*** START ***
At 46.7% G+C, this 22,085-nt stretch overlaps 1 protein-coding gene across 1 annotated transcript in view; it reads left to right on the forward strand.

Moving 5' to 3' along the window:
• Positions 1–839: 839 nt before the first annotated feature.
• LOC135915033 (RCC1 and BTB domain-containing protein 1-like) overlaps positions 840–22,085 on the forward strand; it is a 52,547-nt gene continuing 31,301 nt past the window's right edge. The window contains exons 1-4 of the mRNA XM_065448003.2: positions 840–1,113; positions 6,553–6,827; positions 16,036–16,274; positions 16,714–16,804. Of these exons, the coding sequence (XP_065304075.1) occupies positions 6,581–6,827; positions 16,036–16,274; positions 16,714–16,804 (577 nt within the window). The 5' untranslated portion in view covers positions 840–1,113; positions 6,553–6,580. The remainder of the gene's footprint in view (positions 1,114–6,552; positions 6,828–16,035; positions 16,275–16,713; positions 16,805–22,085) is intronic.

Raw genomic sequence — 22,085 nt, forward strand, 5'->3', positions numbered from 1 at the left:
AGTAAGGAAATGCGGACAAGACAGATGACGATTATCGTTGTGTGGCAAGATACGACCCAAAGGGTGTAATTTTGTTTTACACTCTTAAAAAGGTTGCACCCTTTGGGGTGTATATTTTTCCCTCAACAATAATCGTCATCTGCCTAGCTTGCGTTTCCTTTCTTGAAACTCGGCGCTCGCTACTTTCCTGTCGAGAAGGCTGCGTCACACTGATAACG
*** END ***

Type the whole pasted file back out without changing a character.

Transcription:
At 46.7% G+C, this 22,085-nt stretch overlaps 1 protein-coding gene across 1 annotated transcript in view; it reads left to right on the forward strand.

Moving 5' to 3' along the window:
• Positions 1–839: 839 nt before the first annotated feature.
• LOC135915033 (RCC1 and BTB domain-containing protein 1-like) overlaps positions 840–22,085 on the forward strand; it is a 52,547-nt gene continuing 31,301 nt past the window's right edge. The window contains exons 1-4 of the mRNA XM_065448003.2: positions 840–1,113; positions 6,553–6,827; positions 16,036–16,274; positions 16,714–16,804. Of these exons, the coding sequence (XP_065304075.1) occupies positions 6,581–6,827; positions 16,036–16,274; positions 16,714–16,804 (577 nt within the window). The 5' untranslated portion in view covers positions 840–1,113; positions 6,553–6,580. The remainder of the gene's footprint in view (positions 1,114–6,552; positions 6,828–16,035; positions 16,275–16,713; positions 16,805–22,085) is intronic.

Raw genomic sequence — 22,085 nt, forward strand, 5'->3', positions numbered from 1 at the left:
AGTAAGGAAATGCGGACAAGACAGATGACGATTATCGTTGTGTGGCAAGATACGACCCAAAGGGTGTAATTTTGTTTTACACTCTTAAAAAGGTTGCACCCTTTGGGGTGTATATTTTTCCCTCAACAATAATCGTCATCTGCCTAGCTTGCGTTTCCTTTCTTGAAACTCGGCGCTCGCTACTTTCCTGTCGAGAAGGCTGCGTCACACTGATAACG